Systems and Control
      You will immerse yourself in the world of engineering systems design. You will learn about design strategies and work on modelling mechatronic systems, which are closely linked to simulation software. You get to apply the knowledge you’ve acquired in a mechatronics project, such as building your own small Segway.

      Software Systems
      You will learn how to design and build software, from analysing the requirements to delivering a working programme. In the final team project, you and your team members will programme a multi-player game according to a fixed structure.

    • Module 7 | Fields & waves15

      Complex engineering problems – like describing the airflow profile of an airplane wing, or the magnetic field of an electrical spool – require a mathematical description. During this module you will work with vectors in the field of electromagnetics. You will learn more about fields (for example, vector and scalar fields), waves, electrostatics, magneto statics and electrodynamics. The project will challenge your knowledge and skills, as you set about designing and producing an antenna that works as well as possible in the 100 MHz range.

    • Module 8 | Business & society15

      This module centres on the development and commercialisation of a complex technological system. You will obtain hands-on project experience of the entire innovation process, from working on an initial technological idea to delivering a commercially viable product and/or service. You will get familiar with key theories, tools and methods in entrepreneurship, innovation management, statistics and probability, and the impact of innovation on society. Group work is a key element in this module, as you stretch your capacities for effective collaboration, reflection and presentation.

  • Year 3EC
    • Modules 9,10&11 | Electives45

      In your elective space, you have several options. You can take subjects from other programmes that match the master’s you want to enter. For example, Mechanical EngineeringChemical Science & EngineeringRobotics or Nanotechnology. You could spend half a year studying at another university in the Netherlands or abroad. You could also sign up with one of our multidisciplinary student teams.

    • Module 12 | Bachelor’s assignment15

      For your final bachelor’s assignment, you will work independently on one of our research projects or within one of our research groups, under the supervision of one of our staff members. Our students’ graduation projects are highly varied. Recent final assignments include: making an electronic nose that can detect illness, designing an inspection robot that can walk through a pipeline, robird: a robotic bird of prey that acts as a scarecrow and can scare birds away from airports and crops, and modelling a neurological population using a scientific model, so that simulations can be created.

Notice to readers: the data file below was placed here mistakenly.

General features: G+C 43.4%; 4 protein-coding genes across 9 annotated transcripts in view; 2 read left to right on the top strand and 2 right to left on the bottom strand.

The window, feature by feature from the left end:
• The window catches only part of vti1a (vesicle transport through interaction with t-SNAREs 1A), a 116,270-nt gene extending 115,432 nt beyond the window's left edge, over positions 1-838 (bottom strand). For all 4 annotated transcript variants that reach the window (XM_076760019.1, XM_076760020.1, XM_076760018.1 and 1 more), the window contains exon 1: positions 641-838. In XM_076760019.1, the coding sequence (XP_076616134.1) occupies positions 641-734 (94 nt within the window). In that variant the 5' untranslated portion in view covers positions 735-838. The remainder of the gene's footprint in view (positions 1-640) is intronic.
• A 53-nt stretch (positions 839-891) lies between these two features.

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First time at university

When you are a first-year student, you experience many new things. Here we start explaining at least a few of them. 

  • You complete modules

    Student workload at Dutch universities is expressed in EC, also named ECTS (European Credit Transfer and Accumulation System), which is widely used throughout the European Union. In the Netherlands, each credit represents 28 hours of work. You need to acquire 60 credits each year.

    Your programme assigns fixed numbers of hours to each assignment, project report or exam. In the first year, you need to get at least 45 out of 60 points to be able to continue to the second year.

  • Study points - how do they work?

    Student workload at Dutch universities is expressed in EC, also named ECTS (European Credit Transfer and Accumulation System), which is widely used throughout the European Union. In the Netherlands, each credit represents 28 hours of work. You need to acquire 60 credits each year.

    Your programme assigns fixed numbers of hours to each assignment, project report or exam. In the first year, you need to get at least 45 out of 60 points to be able to continue to the second year.

  • Did you obtain 45 or more credit points? Then you can continue to the 2nd year

    Our aim is to get you in the right place as soon as possible, which is why we use the principle of a binding recommendation. You will receive a positive recommendation if you have obtained 45 or more of the 60 EC in the first year. A negative recommendation is binding and means you have to leave the programme. Under certain circumstances, we may give you a positive recommendation despite a low score. For example, if we are confident that you are in the right place.

    Do personal circumstances such as illness or problems interfere with your study performance? Student Affairs Coaching & Counselling (SACC) is there to support you.